These objects are achieved in an enhanced light extraction OLED device comprising:
These objects are also achieved by providing an OLED device having means to scatter light out of the device and having means that minimizes light absorption within the device. Means to scatter light include the use of a light scattering layer strategically located within the device structure. Means to minimize light absorption within the device includes either the use of two essentially transparent electrodes or the use of one transparent electrode and one highly reflective electrode selected from a list including Ag, Ag-based alloys, and Al. When two transparent electrodes are used, the device may include an external reflector or an internal reflector. If an internal reflector is used, a low index isolation layer is preferably used in combination with this reflector layer, especially if the reflector layer is not selected from the list of Ag, Ag-based alloys, and Al.
Devices made in accordance with the present invention are particularly useful as light sources that can replace light bulbs. They are also useful as display devices.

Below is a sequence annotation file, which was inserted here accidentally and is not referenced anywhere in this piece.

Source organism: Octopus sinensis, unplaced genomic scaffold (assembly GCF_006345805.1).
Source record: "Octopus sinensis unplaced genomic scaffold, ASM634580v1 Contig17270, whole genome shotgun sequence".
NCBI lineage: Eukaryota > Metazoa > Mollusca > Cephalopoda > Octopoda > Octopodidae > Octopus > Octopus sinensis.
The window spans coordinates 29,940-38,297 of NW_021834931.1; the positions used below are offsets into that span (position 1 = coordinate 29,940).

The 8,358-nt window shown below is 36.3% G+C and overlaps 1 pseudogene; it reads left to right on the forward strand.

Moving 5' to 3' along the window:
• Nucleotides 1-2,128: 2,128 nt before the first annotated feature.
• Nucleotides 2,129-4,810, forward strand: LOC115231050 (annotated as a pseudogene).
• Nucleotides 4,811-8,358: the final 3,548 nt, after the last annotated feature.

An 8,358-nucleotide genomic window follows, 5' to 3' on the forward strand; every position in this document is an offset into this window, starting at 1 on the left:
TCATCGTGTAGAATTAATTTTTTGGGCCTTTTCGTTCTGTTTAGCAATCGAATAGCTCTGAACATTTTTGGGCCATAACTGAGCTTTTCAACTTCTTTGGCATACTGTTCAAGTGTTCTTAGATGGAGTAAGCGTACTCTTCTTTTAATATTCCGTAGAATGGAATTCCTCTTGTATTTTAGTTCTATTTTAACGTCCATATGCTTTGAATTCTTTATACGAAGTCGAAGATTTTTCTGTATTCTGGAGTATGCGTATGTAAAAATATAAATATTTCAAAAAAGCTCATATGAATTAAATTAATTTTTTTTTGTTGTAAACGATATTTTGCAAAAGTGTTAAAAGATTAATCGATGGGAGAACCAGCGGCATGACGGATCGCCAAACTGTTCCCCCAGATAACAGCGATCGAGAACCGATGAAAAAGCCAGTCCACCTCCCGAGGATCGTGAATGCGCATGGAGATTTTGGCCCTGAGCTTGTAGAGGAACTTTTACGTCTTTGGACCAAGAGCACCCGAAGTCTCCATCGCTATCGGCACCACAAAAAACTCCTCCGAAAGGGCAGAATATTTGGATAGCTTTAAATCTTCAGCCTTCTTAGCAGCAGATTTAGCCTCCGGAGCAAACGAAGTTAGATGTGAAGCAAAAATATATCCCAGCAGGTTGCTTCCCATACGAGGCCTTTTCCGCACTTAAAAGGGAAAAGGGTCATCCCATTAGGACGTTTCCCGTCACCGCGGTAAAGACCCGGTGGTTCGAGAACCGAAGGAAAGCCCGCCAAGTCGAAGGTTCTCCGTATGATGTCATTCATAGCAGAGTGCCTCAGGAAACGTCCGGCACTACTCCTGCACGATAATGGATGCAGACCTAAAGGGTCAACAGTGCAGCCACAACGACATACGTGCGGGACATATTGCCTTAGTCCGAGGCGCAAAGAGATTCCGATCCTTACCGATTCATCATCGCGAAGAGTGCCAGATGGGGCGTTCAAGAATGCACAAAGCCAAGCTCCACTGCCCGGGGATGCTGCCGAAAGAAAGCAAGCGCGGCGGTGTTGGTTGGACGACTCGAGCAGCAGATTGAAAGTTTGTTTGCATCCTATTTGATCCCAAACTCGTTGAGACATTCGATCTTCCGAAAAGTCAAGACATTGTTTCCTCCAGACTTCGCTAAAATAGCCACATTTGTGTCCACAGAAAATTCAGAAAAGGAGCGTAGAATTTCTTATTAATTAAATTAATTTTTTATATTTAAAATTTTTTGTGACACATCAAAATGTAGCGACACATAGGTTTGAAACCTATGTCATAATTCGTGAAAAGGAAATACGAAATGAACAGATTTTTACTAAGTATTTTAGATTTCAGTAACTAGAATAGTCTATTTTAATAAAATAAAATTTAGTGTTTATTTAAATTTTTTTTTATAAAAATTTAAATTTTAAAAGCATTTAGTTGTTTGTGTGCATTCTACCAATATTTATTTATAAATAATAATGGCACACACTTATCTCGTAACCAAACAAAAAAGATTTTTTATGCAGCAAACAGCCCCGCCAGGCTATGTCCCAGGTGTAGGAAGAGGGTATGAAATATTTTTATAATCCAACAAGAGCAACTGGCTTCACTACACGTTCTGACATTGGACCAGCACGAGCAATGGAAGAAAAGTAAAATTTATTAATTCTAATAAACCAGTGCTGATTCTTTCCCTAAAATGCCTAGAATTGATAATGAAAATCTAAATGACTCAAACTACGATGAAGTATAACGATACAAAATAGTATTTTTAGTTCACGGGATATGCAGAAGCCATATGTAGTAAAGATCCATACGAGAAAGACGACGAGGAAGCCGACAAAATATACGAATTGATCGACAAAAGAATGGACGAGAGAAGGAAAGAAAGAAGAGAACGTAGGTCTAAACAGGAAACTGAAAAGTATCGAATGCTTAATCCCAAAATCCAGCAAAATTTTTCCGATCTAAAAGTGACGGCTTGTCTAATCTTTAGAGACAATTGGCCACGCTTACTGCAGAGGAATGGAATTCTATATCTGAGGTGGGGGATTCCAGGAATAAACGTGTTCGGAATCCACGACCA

Typically, organic EL element 30 and transparent anode layer 14 are made of materials of high optical indexes, substrate 10 is made of lower index material but its index is still substantially higher than that of air. Light generated from organic EL element 30 is emitted in all directions. The portion 1 of light from organic EL element 30 emitted at a small angle from the plane normal, hereto referred to as small angle light 1, can transmit through anode layer 14 and substrate 10 and be useful for outside applications. The portion 2 of light from organic EL element 30 emitted at a somewhat larger angle than portion 1 can transmit through anode layer 14 but will exceed the critical angle at the substrate 10/air interface and be reflected back. Portion 2, hereto referred to as substrate-mode light 2, is therefore trapped in the OLED device 101 and not be available for useful applications. Similarly, portion 3 of light from organic EL element 30 emitted at even larger angles is trapped by internal reflection within organic EL element 30 and anode 14. Portion 3, hereto referred to as to as organic-mode light 3, is also not available for useful applications. Since only small angle light 1 is useful for applications, the light extraction efficiency of OLED device 101 is limited.